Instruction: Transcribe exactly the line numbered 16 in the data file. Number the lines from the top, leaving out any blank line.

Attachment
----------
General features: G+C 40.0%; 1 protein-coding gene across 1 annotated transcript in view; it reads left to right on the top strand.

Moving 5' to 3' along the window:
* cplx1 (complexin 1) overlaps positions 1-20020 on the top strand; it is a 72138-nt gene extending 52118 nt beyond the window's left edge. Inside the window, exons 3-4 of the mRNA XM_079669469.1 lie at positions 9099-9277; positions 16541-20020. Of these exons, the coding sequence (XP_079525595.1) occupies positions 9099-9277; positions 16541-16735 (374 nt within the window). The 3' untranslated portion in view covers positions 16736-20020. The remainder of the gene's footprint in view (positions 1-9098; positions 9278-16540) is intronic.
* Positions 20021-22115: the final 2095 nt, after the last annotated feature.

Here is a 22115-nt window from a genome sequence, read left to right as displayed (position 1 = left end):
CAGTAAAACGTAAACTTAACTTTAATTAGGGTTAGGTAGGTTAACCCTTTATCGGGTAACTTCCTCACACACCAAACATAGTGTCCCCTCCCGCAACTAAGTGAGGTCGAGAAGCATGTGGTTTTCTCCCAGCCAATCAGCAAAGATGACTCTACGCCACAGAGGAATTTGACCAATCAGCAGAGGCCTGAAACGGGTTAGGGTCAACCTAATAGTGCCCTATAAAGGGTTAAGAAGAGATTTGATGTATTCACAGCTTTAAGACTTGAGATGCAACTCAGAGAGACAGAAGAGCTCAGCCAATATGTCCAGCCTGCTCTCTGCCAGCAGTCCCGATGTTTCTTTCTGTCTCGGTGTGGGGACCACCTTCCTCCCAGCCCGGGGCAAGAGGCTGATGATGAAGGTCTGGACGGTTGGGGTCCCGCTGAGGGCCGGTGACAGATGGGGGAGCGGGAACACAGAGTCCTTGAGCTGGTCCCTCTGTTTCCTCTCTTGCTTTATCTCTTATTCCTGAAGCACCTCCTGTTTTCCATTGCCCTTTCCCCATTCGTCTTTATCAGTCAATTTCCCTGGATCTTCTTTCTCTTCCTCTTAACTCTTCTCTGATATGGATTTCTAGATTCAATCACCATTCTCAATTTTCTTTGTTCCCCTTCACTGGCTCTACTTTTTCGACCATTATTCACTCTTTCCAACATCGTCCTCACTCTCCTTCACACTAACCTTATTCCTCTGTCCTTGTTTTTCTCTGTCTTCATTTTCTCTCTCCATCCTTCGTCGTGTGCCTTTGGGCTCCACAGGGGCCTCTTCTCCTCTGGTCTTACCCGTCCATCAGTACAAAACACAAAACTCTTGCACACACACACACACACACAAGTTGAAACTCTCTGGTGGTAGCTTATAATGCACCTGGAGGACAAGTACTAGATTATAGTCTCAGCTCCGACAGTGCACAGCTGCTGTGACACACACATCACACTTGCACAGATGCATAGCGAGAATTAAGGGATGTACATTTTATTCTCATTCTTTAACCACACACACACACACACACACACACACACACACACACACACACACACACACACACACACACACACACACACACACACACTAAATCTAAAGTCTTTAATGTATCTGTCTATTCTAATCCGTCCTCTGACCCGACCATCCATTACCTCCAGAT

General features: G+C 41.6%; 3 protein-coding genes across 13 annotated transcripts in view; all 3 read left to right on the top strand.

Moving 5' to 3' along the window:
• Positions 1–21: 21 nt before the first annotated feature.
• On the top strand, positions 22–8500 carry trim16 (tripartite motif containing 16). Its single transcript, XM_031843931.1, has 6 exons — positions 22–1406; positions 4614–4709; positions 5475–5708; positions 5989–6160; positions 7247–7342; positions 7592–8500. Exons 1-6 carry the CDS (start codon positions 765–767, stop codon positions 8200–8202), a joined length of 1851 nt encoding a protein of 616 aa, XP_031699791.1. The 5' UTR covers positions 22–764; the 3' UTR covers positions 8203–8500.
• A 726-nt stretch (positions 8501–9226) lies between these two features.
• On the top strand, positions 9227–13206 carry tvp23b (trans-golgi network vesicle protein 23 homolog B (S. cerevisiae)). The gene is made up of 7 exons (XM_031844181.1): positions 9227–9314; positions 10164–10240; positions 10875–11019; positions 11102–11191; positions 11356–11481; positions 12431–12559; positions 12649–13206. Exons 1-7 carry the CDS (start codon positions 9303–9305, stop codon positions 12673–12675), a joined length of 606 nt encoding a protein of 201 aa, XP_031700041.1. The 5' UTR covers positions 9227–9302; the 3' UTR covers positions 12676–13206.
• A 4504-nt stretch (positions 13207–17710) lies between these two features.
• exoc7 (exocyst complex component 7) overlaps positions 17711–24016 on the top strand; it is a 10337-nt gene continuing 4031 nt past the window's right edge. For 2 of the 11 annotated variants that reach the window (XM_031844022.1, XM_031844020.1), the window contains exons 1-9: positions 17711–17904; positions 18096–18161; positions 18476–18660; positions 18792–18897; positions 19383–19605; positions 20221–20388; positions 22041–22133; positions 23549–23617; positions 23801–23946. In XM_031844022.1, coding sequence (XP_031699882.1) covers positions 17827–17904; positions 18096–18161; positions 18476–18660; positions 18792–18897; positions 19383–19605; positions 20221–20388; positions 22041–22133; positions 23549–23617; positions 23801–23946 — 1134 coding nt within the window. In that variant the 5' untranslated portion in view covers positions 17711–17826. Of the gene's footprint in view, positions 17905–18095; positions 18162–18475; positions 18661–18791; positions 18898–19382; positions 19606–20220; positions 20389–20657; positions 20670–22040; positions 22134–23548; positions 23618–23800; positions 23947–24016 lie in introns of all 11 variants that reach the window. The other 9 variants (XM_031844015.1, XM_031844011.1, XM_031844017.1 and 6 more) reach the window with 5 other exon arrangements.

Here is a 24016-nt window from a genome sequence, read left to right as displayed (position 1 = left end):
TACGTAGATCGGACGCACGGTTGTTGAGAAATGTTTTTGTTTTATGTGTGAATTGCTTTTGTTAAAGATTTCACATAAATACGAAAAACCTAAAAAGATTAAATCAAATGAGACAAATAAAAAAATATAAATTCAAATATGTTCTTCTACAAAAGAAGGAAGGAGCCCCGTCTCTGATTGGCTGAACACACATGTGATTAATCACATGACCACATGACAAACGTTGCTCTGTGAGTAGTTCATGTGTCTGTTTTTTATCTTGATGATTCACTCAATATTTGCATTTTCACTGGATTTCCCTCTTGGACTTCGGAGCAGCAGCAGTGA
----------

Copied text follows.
TACGTAGATCGGACGCACGGTTGTTGAGAAATGTTTTTGTTTTATGTGTGAATTGCTTTTGTTAAAGATTTCACATAAATACGAAAAACCTAAAAAGATTAAATCAAATGAGACAAATAAAAAAATATAAATTCAAATATGTTCTTCTACAAAAGAAGGAAGGAGCCCCGTCTCTGATTGGCTGAACACACATGTGATTAATCACATGACCACATGACAAACGTTGCTCTGTGAGTAGTTCATGTGTCTGTTTTTTATCTTGATGATTCACTCAATATTTGCATTTTCACTGGATTTCCCTCTTGGACTTCGGAGCAGCAGCAGTGA